We’ve seen plenty of talk recently about the young woman ‘selling’ space on your butt with the aim of raising money to help clear her debts – but in the ‘pitch’ she’s giving she says part of the money from the ‘sale’ will be donated to charity.

Since this hit the news there’s been copycat listing on TradeMe, with the ‘sellers’ also offering a portion of the winning bid being donated to charity.

Is this a charitable thing, or is it just a business transaction with the addition of a portion of the sale being set as a donation just an attempt to smooth the waters with people who think it’s not a great idea? 

Will charities benefit – sure, and as SPCA Auckland executive director Bob Kerridge was quoted in the NZ Herald, “What a wacky world we live in,” but says there’s no harm in it. 

“People do what they want to do, and if in doing it they can benefit their charitable cause, then that’s good. And if that charitable cause happens to be the SPCA, even better.” 

Sure – it’s great people support charity, but sometimes the way they do it may have a reverse effect and turn some supporters off. 

The other downside to this ‘campaign’ is that of copy-cats can dilute the impact, and people will turn off and lose interest in what’s happening, the charities could also run the risk of being associated with the wrong ‘image’.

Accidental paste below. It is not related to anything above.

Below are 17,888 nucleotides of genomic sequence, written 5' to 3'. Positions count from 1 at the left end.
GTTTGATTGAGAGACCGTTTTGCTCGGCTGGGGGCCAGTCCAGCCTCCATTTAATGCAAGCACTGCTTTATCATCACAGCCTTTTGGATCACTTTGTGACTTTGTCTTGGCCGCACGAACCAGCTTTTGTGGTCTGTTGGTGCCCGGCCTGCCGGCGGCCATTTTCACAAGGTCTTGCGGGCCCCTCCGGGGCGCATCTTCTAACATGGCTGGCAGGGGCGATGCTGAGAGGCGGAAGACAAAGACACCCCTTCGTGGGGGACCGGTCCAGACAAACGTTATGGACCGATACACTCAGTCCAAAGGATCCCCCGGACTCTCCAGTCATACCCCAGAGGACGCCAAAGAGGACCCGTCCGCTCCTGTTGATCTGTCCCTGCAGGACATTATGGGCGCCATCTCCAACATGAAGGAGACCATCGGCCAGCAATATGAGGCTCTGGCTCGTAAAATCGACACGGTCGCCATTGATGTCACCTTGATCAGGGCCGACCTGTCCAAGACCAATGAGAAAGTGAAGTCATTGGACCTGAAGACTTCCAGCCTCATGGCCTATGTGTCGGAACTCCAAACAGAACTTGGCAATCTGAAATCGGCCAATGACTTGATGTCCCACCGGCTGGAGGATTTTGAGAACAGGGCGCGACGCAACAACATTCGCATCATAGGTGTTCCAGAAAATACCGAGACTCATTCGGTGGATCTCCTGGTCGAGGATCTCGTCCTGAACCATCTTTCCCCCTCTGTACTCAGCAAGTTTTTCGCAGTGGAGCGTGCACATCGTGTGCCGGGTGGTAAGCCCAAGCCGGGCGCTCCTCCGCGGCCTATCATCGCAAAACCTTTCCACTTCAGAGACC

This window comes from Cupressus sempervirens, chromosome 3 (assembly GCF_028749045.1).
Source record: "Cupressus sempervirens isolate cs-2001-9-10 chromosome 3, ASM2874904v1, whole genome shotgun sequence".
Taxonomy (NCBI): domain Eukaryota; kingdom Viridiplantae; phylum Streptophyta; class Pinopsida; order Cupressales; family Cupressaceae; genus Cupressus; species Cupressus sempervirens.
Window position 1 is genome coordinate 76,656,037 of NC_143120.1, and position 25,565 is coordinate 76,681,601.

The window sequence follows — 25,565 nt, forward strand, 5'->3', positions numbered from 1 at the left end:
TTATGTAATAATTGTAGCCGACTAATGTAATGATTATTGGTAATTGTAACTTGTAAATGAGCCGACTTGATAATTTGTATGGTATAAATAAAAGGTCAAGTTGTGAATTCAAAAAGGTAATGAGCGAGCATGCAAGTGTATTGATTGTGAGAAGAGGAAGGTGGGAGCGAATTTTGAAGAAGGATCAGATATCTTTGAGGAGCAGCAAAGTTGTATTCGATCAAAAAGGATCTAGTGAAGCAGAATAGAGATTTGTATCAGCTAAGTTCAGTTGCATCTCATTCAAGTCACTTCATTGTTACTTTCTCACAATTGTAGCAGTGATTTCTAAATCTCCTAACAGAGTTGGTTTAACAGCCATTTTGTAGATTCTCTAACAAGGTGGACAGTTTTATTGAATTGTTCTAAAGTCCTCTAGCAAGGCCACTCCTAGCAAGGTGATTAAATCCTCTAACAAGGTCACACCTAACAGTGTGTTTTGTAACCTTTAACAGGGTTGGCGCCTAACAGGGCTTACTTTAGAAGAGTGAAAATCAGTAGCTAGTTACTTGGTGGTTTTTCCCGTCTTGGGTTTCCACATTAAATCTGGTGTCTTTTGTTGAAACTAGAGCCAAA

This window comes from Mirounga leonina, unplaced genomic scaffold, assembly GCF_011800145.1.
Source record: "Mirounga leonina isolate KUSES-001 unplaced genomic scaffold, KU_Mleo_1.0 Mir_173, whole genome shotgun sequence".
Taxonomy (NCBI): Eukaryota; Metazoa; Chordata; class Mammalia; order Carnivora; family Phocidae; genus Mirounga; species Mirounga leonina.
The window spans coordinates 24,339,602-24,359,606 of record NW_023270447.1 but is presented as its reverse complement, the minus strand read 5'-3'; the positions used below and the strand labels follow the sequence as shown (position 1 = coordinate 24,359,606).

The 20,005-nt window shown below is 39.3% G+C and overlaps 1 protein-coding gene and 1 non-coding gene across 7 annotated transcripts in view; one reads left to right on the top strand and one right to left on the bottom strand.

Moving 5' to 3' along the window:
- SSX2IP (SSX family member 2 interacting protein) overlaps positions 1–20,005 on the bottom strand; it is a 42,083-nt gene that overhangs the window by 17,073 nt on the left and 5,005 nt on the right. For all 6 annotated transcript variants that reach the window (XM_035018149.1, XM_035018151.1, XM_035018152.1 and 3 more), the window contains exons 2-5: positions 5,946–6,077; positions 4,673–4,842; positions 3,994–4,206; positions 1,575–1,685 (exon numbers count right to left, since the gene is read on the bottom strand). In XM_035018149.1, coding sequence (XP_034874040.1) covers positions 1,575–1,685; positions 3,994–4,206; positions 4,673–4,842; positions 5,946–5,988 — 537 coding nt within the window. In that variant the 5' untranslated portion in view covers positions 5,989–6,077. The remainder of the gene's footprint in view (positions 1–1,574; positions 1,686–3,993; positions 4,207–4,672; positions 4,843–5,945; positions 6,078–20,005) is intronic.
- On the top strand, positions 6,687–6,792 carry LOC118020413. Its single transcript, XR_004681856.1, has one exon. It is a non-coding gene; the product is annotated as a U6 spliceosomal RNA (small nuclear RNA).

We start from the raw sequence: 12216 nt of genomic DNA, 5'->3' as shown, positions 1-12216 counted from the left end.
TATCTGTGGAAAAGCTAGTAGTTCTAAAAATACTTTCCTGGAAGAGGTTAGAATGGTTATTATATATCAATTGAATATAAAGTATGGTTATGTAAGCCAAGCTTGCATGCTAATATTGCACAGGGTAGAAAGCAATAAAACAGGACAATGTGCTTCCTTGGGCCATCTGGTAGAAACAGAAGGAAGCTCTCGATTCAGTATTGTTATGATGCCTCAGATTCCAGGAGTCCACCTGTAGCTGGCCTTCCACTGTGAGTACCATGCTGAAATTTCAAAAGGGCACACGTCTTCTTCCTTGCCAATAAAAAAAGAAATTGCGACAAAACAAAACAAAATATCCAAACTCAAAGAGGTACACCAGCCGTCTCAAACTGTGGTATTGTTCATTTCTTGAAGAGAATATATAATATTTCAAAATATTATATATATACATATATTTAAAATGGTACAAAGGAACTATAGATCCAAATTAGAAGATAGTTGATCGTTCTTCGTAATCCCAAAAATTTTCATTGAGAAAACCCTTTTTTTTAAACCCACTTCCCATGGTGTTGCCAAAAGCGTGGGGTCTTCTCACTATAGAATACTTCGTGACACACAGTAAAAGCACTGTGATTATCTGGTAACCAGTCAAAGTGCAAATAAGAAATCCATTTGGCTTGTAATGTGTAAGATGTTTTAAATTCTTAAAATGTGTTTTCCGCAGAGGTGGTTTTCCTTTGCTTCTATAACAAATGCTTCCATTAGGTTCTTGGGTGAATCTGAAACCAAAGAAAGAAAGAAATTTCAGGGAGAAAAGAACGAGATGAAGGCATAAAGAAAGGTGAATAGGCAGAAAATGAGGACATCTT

Have any of the participants sought advice, guidance or talked to the charities before going ahead? 

If you’re a charity and someone offered a part of their body to help raise funds for you, secondary to helping themselves, would you want to be associated? Why, and would you offer any guidance on how the ‘sale’ should proceed? 

Do you think multiple activities like these dilute the original campaign? 

What will people offer to ‘sell’ next, are there any limits people won’t go to, and at what point will charities say – thanks, but no thanks? 

Charities need to be cautious, there needs to be boundaries – some people will pick up on the charity because it’s been in the news and could become supporters, but this is likely to be short-term. 

Whereas longer standing supporters who are turned off my this type activity could walk away, is it better to retain the longer term supporter and lose the potential new support, who may not be in it for the long haul?


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